Data Set Citation:
When using this data, please cite the data package:
NCEAS 10645: Zhuang: Toward an adequate quantification of CH4 emissions from land ecosystems: Integrating field and in-situ observations, satellite data, and modeling , National Center for Ecological Analysis and Synthesis , and Khalil A. 2008.
Khalil:CH4 and N2O Emissions From Sub-tropical Rice Agriculture In China
nceas.883.4 (https://knb.ecoinformatics.org:443/knb/metacat/nceas.883.4/nceas)
General Information:
Title:Khalil:CH4 and N2O Emissions From Sub-tropical Rice Agriculture In China
Identifier:nceas.883
Abstract:
Emissions of methane and nitrous oxide, two significant greenhouse gases, were measured from rice fields at Qingyuan in Guangdong Province, China. The region has a sub-tropical climate which allows two crops of rice to be grown every year. The prevailing agricultural practices create a complex interaction between factors known to have a major effect on methane and nitrous oxide emissions from rice fields; namely intermittent flooding and use of organic fertilizers. In this region, the farmers depend on nitrogen fertilizers and, at least in recent years, have only intermittently flooded their fields during the growing seasons. These factors tend to reduce methane emissions. But the rice straw and crop residues from the first crop of the year are plowed into the fields providing a large addition of organic material under hot weather conditions favorable to quick decomposition during the second crop period. This, and the addition of farm yard manure, increases emissions of methane emissions from these fields. The results of the present study show that the effect of these competing factors and their timing lead to an average rate of emissions of 5 +/- 2 and 6 +/- 2 mg/m2/hr from the first crops for the two years when measurements were taken (2003 and 2004), and 12 +/- 8 and 13 +/- 8 mg/m2/hr from the second crop. Further, production measurements showed that during the two years of these experiments, the average production rates were about 27 mg/m2/hr for the first crop and 22 - 34 mg/m2/hr for the second crop, resulting in estimated oxidation rates of about 80%26#37; for the first crop and 50%26#37; - 60%26#37; for the second crop. The higher fluxes in the second crop therefore appear to be caused more by reduced oxidation than higher production. Nitrous oxide emissions, when they were detected, usually occurred within a few days after the application of nitrogen fertilizers. The seasonally averaged emissions were between 0.01 - 0.02 mg/m2/hr except in the first year when large emissions over one short period pushed the average upwards.
Keywords:None:
  • methane
  • nitrous oxide
  • rice agriculture
  • China
Publication Date:2008-02-14
Data Table, Image, and Other Data Details:
Metadata download: Ecological Metadata Language (EML) File
Other Data:2007JG000462-CH4data.txt ( View Metadata | Download File download)
Other Data:2007jg000462-CH4_production.txt ( View Metadata | Download File download)
Other Data:2007JG000462-N2Odata.txt ( View Metadata | Download File download)
Other Data:2007JG000462-Other.txt ( View Metadata | Download File download)

Involved Parties

Data Set Creators:
Organization:NCEAS 10645: Zhuang: Toward an adequate quantification of CH4 emissions from land ecosystems: Integrating field and in-situ observations, satellite data, and modeling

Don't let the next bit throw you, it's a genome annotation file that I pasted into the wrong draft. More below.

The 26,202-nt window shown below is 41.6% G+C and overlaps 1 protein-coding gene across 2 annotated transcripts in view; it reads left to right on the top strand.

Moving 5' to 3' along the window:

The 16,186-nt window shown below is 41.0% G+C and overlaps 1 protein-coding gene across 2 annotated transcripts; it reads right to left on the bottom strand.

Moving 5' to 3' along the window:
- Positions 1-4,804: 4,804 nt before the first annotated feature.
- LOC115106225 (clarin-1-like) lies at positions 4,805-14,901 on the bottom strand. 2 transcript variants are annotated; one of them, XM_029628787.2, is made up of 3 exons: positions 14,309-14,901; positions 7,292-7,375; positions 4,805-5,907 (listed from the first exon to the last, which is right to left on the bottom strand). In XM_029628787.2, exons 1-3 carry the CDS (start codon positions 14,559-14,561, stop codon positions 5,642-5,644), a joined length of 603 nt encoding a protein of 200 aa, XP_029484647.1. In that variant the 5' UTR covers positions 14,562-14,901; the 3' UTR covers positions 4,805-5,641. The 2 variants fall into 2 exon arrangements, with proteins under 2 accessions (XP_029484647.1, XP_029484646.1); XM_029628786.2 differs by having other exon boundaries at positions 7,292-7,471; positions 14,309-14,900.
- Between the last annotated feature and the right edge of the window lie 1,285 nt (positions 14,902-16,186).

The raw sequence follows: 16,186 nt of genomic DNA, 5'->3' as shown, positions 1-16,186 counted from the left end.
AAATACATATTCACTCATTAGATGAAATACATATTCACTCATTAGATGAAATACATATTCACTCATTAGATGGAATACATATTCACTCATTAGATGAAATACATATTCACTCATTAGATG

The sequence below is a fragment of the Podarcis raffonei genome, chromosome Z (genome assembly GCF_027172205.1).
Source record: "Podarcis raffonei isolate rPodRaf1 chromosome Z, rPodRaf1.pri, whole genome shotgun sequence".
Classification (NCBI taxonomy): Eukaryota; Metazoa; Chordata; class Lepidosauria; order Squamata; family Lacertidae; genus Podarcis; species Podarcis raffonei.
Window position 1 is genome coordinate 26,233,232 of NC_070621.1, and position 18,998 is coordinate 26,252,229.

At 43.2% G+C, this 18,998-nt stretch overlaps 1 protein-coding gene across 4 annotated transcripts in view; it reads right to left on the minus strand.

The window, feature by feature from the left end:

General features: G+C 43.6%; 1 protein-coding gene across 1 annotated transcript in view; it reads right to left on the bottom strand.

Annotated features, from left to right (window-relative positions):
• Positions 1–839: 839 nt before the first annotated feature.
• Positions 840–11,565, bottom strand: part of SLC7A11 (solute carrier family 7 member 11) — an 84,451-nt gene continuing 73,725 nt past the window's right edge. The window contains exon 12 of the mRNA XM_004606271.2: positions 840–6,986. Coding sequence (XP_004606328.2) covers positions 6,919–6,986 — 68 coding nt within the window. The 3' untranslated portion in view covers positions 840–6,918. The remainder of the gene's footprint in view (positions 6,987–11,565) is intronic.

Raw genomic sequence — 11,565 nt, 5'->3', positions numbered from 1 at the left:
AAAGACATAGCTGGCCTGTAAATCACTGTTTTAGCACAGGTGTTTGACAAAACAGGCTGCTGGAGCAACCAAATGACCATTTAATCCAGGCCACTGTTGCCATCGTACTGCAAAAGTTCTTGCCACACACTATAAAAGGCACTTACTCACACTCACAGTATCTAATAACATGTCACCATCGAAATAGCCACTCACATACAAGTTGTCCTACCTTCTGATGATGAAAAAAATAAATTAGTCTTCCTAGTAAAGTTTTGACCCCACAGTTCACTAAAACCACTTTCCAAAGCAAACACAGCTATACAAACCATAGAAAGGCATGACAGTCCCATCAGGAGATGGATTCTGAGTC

Organization:National Center for Ecological Analysis and Synthesis
Individual: Aslam Khalil
Organization:Porltand State University
Address:
Portland, Oregon 97201 USA
Phone:
1-503-725-8396 (voice)
Email Address:
khalilm@pdx.edu
Data Set Contacts:
Individual: Aslam Khalil
Organization:Porltand State University
Address:
Portland, Oregon 97201 USA
Phone:
1-503-725-8396 (voice)
Email Address:
khalilm@pdx.edu
Associated Parties:
Individual: Aslam Khalil
Metadata Providers:
Individual: Aslam Khalil

Data Set Characteristics

Geographic Region:
Geographic Description:Qingyuan,Guangdong Province, China, (23.68%26#194;%26#176; N latitude, 112.95%26#194;%26#176;E longitude), a city some 75 Km NNW from Guangzhou, the capital of Guangdong Province in China
Bounding Coordinates:
West:  112.9500  degrees
East:  112.9500  degrees
North:  23.6833  degrees
South:  23.6833  degrees
Time Period:
Begin:
2002-12-01
End:
2004-11-30

Sampling, Processing and Quality Control Methods

Step by Step Procedures
Step 1:  
Description:

Chamber studies

The fluxes of gases are measured by placing a chamber over a small prescribed section of the rice field in which a base has been embedded before the rice is planted. Access to plots away from the edge of the field is by a boardwalk that is installed to prevent agitation of the soil that may compromise the flux measurements. The chamber is sealed at the bottom by the water in the base. Air samples are taken periodically from the chamber at intervals of 3, 6, 9, and 12 minutes for methane measurements and at 0, 30 and 60 minutes for nitrous oxide measurements. Samples for methane analysis were taken in plastic syringes and were analyzed using a Gow Mac GC/FID instrument located at the nearby laboratory of the local meteorological bureau (Meteorological Agency, Chinese Meteorological Administration). There was no instrument available for the measurements of nitrous oxide. Air samples were taken by pumping air into 0.8L stainless steel containers that have been used for many years in our experiments. The flasks were sent back to the Trace Gas laboratory at the Oregon Graduate Institute where N2O was measured with a GC/ECD instrument.

Data Set Usage Rights

no restrictions
Access Control:
Auth System:knb
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Metadata download: Ecological Metadata Language (EML) File